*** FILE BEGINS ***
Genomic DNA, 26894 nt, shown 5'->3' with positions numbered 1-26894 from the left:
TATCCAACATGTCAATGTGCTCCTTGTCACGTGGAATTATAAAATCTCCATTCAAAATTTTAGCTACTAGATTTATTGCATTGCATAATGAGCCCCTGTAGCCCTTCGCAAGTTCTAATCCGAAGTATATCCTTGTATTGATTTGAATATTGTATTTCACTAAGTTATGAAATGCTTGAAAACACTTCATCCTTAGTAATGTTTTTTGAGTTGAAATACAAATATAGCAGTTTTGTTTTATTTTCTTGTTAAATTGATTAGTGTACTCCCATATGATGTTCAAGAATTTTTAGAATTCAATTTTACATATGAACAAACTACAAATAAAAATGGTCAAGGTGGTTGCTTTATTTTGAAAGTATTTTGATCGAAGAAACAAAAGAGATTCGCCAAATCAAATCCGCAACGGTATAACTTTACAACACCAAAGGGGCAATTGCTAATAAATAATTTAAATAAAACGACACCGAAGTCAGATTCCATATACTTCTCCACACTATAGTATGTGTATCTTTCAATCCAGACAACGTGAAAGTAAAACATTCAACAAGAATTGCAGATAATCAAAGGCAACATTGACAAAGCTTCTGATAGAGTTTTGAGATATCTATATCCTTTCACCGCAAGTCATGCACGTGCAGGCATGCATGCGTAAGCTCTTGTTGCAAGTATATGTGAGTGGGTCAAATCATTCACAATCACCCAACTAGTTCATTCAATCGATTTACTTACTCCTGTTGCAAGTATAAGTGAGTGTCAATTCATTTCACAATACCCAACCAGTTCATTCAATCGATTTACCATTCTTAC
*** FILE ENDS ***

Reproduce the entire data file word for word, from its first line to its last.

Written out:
Genomic DNA, 26894 nt, shown 5'->3' with positions numbered 1-26894 from the left:
TATCCAACATGTCAATGTGCTCCTTGTCACGTGGAATTATAAAATCTCCATTCAAAATTTTAGCTACTAGATTTATTGCATTGCATAATGAGCCCCTGTAGCCCTTCGCAAGTTCTAATCCGAAGTATATCCTTGTATTGATTTGAATATTGTATTTCACTAAGTTATGAAATGCTTGAAAACACTTCATCCTTAGTAATGTTTTTTGAGTTGAAATACAAATATAGCAGTTTTGTTTTATTTTCTTGTTAAATTGATTAGTGTACTCCCATATGATGTTCAAGAATTTTTAGAATTCAATTTTACATATGAACAAACTACAAATAAAAATGGTCAAGGTGGTTGCTTTATTTTGAAAGTATTTTGATCGAAGAAACAAAAGAGATTCGCCAAATCAAATCCGCAACGGTATAACTTTACAACACCAAAGGGGCAATTGCTAATAAATAATTTAAATAAAACGACACCGAAGTCAGATTCCATATACTTCTCCACACTATAGTATGTGTATCTTTCAATCCAGACAACGTGAAAGTAAAACATTCAACAAGAATTGCAGATAATCAAAGGCAACATTGACAAAGCTTCTGATAGAGTTTTGAGATATCTATATCCTTTCACCGCAAGTCATGCACGTGCAGGCATGCATGCGTAAGCTCTTGTTGCAAGTATATGTGAGTGGGTCAAATCATTCACAATCACCCAACTAGTTCATTCAATCGATTTACTTACTCCTGTTGCAAGTATAAGTGAGTGTCAATTCATTTCACAATACCCAACCAGTTCATTCAATCGATTTACCATTCTTAC